By Christine J.S. Castañeda
YIELDS ON government securities (GS) ended mixed last week on dovish comments from Federal Reserve Chairman Jerome Powell and in reaction to easing inflation at home.
On average, debt yields — which move opposite to prices — went down by two basis points (bp) week-on-week, according to the PHP Bloomberg Valuation (BVAL) Service Reference Rates as of July 12 published on the Philippine Dealing System’s website.
“Rates were actually mixed with short end rates dipping in reaction to slowing inflation and dovish comments from Bangko Sentral ng Pilipinas (BSP) Governor [Benjamin E.] Diokno while longer-dated bonds saw yields rise to track the movement of US Treasury yields,” Nicholas Antonio T. Mapa, senior economist at ING Bank N.V.-Manila branch, said in an email.
“Rates were generally inching lower ahead of the testimony of Fed Chair Powell but tiptoed higher even after his dovish confirmation of a possible Fed rate cut in the near-term as investors started to worry about the pace of global growth,” he added.
In a separate email, a bond trader said: “[S]hort-term end of the yield curve dropped significantly for the week as market expectations of a July Fed policy rate cut were solidified after Federal Reserve Chairman Jerome Powell reinforced dovish guidance in his monetary policy testimony before the US Congress and similar dovish indications following the release of the June 2019 Fed policy minutes.”
“On the long-term end, yields were broadly higher on increased risk appetite from investors opting to divert towards riskier assets following the recent rally in equities,” the bond trader added.
Preliminary data from the Philippine Statistics Authority showed headline inflation at 2.7% last month, down from 3.2% in May and 5.2% in June 2018. The latest result was also the slowest since the 2.6% logged in August 2017.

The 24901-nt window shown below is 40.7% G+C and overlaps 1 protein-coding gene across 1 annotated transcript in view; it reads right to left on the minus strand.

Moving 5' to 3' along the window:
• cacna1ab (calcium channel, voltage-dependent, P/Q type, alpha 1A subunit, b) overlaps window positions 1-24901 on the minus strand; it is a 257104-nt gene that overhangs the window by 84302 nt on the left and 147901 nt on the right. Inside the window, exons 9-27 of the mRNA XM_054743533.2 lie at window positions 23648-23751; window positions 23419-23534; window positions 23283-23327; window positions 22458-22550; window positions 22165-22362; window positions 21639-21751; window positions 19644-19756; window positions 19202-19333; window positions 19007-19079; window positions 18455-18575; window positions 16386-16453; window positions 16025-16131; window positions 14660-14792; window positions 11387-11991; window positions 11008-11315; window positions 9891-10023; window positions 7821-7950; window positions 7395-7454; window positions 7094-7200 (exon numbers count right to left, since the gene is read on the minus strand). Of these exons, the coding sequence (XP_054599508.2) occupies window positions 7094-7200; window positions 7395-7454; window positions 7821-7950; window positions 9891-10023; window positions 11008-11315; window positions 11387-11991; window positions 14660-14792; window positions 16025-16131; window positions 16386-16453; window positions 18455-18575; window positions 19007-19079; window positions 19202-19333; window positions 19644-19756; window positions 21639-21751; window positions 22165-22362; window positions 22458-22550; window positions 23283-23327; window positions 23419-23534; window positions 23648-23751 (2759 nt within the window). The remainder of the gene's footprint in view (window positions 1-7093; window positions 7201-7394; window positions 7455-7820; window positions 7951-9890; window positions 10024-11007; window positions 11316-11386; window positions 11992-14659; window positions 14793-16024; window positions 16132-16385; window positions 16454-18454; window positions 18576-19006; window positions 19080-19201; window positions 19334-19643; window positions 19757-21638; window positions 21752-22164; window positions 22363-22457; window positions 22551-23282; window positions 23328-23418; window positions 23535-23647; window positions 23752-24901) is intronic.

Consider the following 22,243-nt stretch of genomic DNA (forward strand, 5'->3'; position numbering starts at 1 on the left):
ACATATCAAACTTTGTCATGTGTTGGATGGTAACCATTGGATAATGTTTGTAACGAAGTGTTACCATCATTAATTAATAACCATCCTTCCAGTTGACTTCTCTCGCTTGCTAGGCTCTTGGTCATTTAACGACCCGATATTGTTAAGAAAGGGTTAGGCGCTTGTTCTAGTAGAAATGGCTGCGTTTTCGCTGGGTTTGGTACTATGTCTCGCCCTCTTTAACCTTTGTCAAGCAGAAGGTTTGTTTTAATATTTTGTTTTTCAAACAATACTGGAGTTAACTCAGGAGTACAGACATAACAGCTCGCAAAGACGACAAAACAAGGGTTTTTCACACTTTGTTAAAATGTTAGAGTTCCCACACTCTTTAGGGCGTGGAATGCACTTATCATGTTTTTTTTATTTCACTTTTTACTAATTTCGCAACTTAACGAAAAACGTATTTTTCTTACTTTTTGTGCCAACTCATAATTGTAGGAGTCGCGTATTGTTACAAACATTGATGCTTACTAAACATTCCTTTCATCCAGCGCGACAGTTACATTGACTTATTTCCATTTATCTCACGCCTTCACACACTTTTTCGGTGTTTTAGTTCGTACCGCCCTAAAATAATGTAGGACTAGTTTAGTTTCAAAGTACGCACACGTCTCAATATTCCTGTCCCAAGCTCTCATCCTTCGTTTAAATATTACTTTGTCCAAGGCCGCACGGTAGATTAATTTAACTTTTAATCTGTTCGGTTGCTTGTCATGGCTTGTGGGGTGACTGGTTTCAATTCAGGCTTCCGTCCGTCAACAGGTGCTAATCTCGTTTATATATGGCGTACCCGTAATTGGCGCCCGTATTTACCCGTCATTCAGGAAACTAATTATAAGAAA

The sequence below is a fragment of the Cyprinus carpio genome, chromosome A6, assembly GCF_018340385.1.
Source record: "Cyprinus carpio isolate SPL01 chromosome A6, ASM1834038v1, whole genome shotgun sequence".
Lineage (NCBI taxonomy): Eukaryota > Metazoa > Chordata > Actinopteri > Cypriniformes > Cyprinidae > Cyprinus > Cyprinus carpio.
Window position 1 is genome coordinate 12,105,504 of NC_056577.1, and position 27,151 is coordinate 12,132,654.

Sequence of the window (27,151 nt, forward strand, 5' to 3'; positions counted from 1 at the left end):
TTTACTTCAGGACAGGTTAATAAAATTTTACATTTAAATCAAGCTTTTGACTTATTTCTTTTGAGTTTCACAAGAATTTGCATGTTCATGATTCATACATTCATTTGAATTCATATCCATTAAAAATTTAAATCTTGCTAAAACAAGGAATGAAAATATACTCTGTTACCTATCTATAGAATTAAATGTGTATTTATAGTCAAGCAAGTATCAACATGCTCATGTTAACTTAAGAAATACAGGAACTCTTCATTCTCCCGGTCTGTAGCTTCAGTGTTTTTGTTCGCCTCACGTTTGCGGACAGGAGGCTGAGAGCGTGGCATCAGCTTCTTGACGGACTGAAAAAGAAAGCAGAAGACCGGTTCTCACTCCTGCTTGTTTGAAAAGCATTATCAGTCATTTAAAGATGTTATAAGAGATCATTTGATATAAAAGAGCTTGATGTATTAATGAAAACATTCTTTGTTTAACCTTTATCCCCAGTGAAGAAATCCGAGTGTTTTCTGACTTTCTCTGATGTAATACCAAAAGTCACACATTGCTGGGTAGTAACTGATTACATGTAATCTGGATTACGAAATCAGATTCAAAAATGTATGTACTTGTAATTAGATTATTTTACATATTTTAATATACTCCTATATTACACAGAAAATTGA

The June result fell within the BSP’s 2.2%-3.0% estimate for the month and was lower than the 2.9% median in BusinessWorld’s poll of 12 economists.
The latest reading brought year-to-date inflation to 3.4%, past the midpoint of the BSP’s 2-4% target range though still above the 2.9% full-year forecast average.
Meanwhile, according to BSP’s Mr. Diokno, the central bank is likely to cut policy rates in the second half before moving to reduce the reserve requirement ratio.
On the other hand, in his congressional testimony on Wednesday, Mr. Powell hinted at a Fed rate cut this month, citing trade tensions and concerns on global growth weighing on the economy.
At the close of trading last Friday, the 91-day Treasury bill dropped 20.6 bps to yield 4.123%. Rates of the 182- and 364-day debt papers likewise declined 18.2 bps and 3.6 bps to 4.362% and 4.815%, respectively.
Rates of the two-, three- and four-year Treasury bonds (T-bond) rose 2.4 bps (4.854%), 2.2 bps (4.876%) and 2.2 bps (4.913%). Yields on the five- and seven-year debt papers likewise increased by 2.4 bps (4.953%) and 2.5 bps (5.003%).
Yields on the 10-, 20- and 25-year notes also rose by 1.9 bps, 3.3 bps and 3.6 bps, respectively, to end 5.019%, 5.090% and 5.091%.
For this week, Mr. Mapa said: “Market will continue to take its cue from global developments with investors also looking forward to the seven-year T-bond auction [this week].
For the bond trader: “Local yields might move with a downward bias [this week] amid the lingering impact of dovish guidance from US Fed Chair Powell and from the minutes of the June 2019 FOMC (Federal Open Market Committee) meeting.”
“Yields might also decline, as weak economic data from key economies abroad might prompt investors to hold on to safer securities like government bonds,” the bond trader added.